Digital divide in ICT literacy among teachers in South Texas school districts




Bannerjee, Pragati

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The use of Information and Communication Technology (ICT) has profoundly impacted and transformed how schools operate, teach, and learn. Those without access to new technologies are cut off from the huge dividends that ICT provides, commonly referred to as the digital divide. The digital divide is a complex and layered phenomenon, which extends beyond issues of physical access. Digital learning tools are inaccessible and underutilized by students from low-income families in South Texas and beyond. The digital literacy skills of teachers play a key role in preparing students, particularly those without sufficient access to ICT, for meaningful participation in complex digital spaces. The purpose of this quantitative, non-experimental, predictive study was to examine the digital disparity at the second level among public school K-12 teachers in South Texas by evaluating their instructional ICT literacy based on their foundational internet skills and usage types. Using van Dijk’s causal and sequential model of access to ICT (2005) as the basis, this study focused on analyzing the digital divide among teachers along the lines of school socioeconomic status. This analysis was based on teachers' ICT access (motivational, physical, skills, and usage) and digital skills (namely operational, informational, and strategic). The research adds to the existing literature on the digital divide as well as strengthening the positional category from van Dijk's model in the field of education. The study employed two survey questionnaires—the 14-item Teachers' Literacy and Skills acquired in ICT (used to measure digital literacy skills) and the 19-item Internet Usage Types (used to measure internet skills and usage types). A multiple linear regression was performed to identify if internet usage and school socioeconomic status predicted teachers' instructional digital literacy. The results of this study contribute to a better understanding of teachers' digital self-efficacy, perceived computer skills, and perceived instructional technology literacy skills in ICT, particularly for those teaching in economically disadvantaged schools. The findings from the study will help South Texas school districts and campus leaders in planning for ICT integration, staff training, and support for school technology infrastructure.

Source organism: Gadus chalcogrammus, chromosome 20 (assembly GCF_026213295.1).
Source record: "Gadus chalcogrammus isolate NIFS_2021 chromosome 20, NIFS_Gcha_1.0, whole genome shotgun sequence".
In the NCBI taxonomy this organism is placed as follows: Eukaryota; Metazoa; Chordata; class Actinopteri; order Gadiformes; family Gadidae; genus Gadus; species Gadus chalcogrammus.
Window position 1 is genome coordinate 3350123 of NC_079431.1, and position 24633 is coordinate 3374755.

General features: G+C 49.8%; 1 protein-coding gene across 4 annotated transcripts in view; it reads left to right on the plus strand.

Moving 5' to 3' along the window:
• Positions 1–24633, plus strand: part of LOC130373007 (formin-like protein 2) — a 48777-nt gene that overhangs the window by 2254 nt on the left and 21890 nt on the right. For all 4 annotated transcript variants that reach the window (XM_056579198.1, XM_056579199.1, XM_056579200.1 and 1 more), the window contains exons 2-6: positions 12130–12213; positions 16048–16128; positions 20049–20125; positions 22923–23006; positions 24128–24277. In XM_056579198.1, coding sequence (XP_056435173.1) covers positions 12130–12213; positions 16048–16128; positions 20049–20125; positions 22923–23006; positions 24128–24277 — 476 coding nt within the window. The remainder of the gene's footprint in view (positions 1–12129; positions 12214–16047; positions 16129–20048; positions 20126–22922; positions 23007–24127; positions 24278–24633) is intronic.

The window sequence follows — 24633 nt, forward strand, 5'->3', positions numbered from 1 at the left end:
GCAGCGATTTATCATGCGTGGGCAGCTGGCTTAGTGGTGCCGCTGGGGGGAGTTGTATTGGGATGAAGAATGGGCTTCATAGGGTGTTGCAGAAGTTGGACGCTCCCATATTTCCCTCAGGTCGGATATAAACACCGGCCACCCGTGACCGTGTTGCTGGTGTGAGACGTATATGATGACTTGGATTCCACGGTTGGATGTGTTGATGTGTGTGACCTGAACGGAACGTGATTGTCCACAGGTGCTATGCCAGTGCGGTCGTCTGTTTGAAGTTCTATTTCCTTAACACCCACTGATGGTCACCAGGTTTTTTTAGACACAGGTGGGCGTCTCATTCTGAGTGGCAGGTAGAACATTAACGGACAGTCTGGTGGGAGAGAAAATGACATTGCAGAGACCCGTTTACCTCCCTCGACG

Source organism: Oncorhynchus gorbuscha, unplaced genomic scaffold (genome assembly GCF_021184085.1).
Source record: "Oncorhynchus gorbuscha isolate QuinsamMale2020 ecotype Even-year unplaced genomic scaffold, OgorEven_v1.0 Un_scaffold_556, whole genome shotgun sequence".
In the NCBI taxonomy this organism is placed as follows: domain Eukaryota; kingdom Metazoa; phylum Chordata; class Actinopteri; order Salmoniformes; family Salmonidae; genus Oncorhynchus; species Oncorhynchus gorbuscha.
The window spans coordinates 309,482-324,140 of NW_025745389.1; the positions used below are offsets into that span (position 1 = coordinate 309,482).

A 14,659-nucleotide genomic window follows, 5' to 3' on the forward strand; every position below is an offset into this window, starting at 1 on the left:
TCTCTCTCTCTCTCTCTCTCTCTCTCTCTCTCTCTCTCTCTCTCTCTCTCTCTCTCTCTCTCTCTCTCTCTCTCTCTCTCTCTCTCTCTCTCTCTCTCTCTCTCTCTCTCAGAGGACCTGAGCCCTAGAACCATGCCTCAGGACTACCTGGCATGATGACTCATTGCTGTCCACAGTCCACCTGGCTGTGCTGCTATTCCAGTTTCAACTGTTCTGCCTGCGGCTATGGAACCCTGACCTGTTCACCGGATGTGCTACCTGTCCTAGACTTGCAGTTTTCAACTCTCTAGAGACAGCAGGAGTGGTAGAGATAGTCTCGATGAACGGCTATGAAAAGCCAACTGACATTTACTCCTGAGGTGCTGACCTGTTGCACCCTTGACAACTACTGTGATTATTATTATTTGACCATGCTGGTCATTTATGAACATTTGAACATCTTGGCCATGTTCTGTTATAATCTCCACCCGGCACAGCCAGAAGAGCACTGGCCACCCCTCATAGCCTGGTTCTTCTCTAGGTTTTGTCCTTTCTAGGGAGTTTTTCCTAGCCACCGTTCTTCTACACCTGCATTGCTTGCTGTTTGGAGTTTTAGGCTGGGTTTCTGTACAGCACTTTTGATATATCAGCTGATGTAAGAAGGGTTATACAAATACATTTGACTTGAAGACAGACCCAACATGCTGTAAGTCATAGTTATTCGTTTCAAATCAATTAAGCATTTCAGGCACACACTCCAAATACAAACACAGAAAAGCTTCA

A dissertation submitted in partial fulfillment of the requirements for the degree of Doctor of Education in Educational Leadership.


digital divide, digital skills, ICT access, ICT literacy, school, teaching



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